An Elantra by any other name?
The 2021 Hyundai i30 Sedan N Line Premium (**inhales**) is the Korean brand’s latest assault on the small sedan market, sporting a sharp new look, all-new underpinnings and of course, a new name.
Known elsewhere in the world as the Avante (Korea) and the Elantra (North America), Hyundai Australia opted to align its small sedan naming structure with its popular i30 Hatch line-up, likely to bolster its sales tally as well as resonating better with prospective buyers.
But while the brand’s small cars share names, that’s about it. The i30 Sedan rides on the Hyundai Group’s latest small car platform, gets a completely new design language inside and out, and also gets the brand’s latest engines and tech.
The vehicle you see here starts at $37,290 plus on-road costs, making it the most expensive model in the line-up.
It’s a whole $5000 more than the standard i30 Sedan N Line ($32,290), and $6500 more than the non-turbo i30 Sedan Elite ($30,790). All prices exclude on-road costs.
That works out to a drive-away price of just under $42,000 ($41,976 DA) with the optional Fiery Red exterior paint on our test car ($495).
Competitors in the small-medium sedan segments are getting harder and harder to come by, though Honda offers the Civic VTi-LX sedan from $35,590, Mazda has the 3 G25 GT sedan (from $34,290), there’s the Skoda Octavia 110TSI Style ($34,480) with a sportier and more logical rival in the 140TSI Limited Edition coming soon ($48,490 drive-away), and the soon-to-be facelifted Kia Cerato GT ($35,990 drive-away) which shares a similar 1.6-litre turbo engine.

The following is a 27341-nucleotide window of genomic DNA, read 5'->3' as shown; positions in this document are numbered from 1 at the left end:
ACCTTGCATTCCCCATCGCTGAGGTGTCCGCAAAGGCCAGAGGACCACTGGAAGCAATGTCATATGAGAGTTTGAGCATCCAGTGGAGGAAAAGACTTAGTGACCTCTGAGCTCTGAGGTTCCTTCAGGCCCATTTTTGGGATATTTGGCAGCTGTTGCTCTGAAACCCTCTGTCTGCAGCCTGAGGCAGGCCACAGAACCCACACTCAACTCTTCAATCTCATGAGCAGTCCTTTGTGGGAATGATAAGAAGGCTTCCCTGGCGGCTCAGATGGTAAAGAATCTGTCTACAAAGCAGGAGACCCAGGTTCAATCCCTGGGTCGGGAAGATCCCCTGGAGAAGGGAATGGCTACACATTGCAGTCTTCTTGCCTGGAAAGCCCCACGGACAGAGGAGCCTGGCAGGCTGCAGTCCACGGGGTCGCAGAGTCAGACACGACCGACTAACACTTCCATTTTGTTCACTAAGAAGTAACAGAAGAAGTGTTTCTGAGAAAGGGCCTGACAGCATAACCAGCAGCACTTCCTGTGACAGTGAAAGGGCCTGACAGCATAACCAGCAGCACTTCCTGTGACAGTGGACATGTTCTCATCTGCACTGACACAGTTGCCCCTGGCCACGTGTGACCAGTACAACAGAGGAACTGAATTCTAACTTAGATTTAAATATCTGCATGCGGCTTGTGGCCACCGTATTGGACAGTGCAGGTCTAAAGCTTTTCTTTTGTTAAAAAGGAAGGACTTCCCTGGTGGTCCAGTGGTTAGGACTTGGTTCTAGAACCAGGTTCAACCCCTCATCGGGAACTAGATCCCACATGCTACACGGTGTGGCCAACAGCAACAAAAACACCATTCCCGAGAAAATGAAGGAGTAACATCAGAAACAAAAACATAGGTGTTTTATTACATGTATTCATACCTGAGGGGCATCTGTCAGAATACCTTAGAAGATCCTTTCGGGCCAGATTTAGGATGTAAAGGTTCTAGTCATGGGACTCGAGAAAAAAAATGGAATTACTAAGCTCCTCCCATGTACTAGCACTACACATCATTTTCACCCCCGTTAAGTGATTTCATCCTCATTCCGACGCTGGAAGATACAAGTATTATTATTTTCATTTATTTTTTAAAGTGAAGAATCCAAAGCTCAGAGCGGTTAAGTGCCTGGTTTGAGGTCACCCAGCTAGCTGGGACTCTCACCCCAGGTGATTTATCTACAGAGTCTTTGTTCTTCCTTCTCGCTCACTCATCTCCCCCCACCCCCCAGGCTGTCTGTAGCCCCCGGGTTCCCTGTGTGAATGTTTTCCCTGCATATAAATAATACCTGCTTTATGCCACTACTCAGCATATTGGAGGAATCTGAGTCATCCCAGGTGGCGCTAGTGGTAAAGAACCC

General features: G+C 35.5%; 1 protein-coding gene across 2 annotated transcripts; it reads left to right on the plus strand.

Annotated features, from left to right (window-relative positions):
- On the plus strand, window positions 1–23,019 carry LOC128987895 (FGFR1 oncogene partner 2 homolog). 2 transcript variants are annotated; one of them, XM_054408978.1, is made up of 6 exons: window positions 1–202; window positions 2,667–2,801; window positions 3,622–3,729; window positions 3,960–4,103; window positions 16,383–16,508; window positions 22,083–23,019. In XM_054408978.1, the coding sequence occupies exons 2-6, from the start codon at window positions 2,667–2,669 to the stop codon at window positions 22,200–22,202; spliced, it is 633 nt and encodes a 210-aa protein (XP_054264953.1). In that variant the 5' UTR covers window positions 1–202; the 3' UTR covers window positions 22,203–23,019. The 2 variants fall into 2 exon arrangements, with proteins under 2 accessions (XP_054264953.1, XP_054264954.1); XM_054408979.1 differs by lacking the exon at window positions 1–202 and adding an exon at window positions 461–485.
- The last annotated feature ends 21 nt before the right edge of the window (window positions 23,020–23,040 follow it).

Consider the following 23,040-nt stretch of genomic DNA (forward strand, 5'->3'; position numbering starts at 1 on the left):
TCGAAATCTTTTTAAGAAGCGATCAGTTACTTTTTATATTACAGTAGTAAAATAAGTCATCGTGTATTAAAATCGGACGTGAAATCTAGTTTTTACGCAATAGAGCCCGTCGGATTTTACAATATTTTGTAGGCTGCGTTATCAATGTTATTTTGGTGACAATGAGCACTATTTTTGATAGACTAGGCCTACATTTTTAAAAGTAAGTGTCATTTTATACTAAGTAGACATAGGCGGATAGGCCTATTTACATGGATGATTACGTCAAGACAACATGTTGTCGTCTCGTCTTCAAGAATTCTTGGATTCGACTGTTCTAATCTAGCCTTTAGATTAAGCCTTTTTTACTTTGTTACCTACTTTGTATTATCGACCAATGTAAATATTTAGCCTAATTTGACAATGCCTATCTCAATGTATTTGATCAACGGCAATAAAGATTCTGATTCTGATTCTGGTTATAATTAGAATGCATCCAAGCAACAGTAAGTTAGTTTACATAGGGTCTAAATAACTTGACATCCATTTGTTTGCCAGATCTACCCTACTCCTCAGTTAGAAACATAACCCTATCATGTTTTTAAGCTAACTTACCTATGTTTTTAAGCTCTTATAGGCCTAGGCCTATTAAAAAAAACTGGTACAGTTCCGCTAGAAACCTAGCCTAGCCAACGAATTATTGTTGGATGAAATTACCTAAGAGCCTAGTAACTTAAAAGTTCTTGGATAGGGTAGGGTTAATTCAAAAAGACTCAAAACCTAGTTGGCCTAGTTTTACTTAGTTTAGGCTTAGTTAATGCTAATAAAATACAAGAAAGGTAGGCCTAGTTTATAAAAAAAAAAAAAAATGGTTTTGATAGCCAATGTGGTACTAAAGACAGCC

The Hyundai i30 Sedan N Line Premium’s swoopy coupe-like form, high-end features list and price point could also put it in loose contention with some entry-level premium alternatives such as the BMW 218i M Sport Gran Coupe ($52,900) and Mercedes-Benz CLA200 ($63,400).
Clearly much more affordable and offering more performance than the premium options, but conceptually quite similar.
Headlining features in the i30 Sedan N Line Premium include:
- 10.25-inch infotainment system
- Satellite navigation with live traffic updates
- Bose premium audio system (8 speakers)
- 10-way power driver’s seat
- Auto-dimming rear-view mirror
- Driver’s seat memory
- Heated and ventilated front seats
- Front parking sensors
That’s on top of the regular N Line’s specification highlights, which include:
- Proximity entry with push-button start
- Remote start
- 10.25-inch digital instrument cluster
- N sport seats with leather bolsters
- Leather-wrapped N steering wheel
- Independent rear suspension
- 18-inch alloy wheels
- LED headlights
- LED tail lights
- Gloss black spoiler
- Unique front bumper, headlight and tail light detailing and rear diffuser
- Chrome dual exhaust outlets
Standard equipment from the base level includes:
- 4.2-inch colour supervision display
- Leather-accented upholstery
- 17-inch alloy wheels
- Adaptive cruise control with Stop & Go (Auto/DCT only)
- Reversing camera
- Rear parking sensors
- Qi wireless phone charging
- Electronic park brake
- Rear air vents
The i30 Sedan has yet to be tested by ANCAP. As it isn’t sold in Europe, there’s no Euro NCAP rating to use as a reference either. It’s worth noting the US’s IIHS awarded the similar US-market Elantra a 2021 Top Safety Pick rating.
All 2021 Hyundai i30 Sedan models come standard with autonomous emergency braking with pedestrian/cyclist detection and a junction turning function, as well as forward-collision warning. Also standard are lane-keep assist, lane-following (centring) assist, rear occupant alert and driver attention monitoring.
Safe exit alert and blind-spot and rear cross-traffic alert systems are available on all bar the base Active – blind-spot monitoring and rear cross-traffic alert in the N Line manual, and blind-spot and rear cross-traffic avoidance assist in the N Line auto, Elite and N Line Premium models.
Rear parking collision avoidance assist is standard on the Elite and N Line Premium.
The new i30 Sedan’s cockpit is a world away from the old Elantra’s.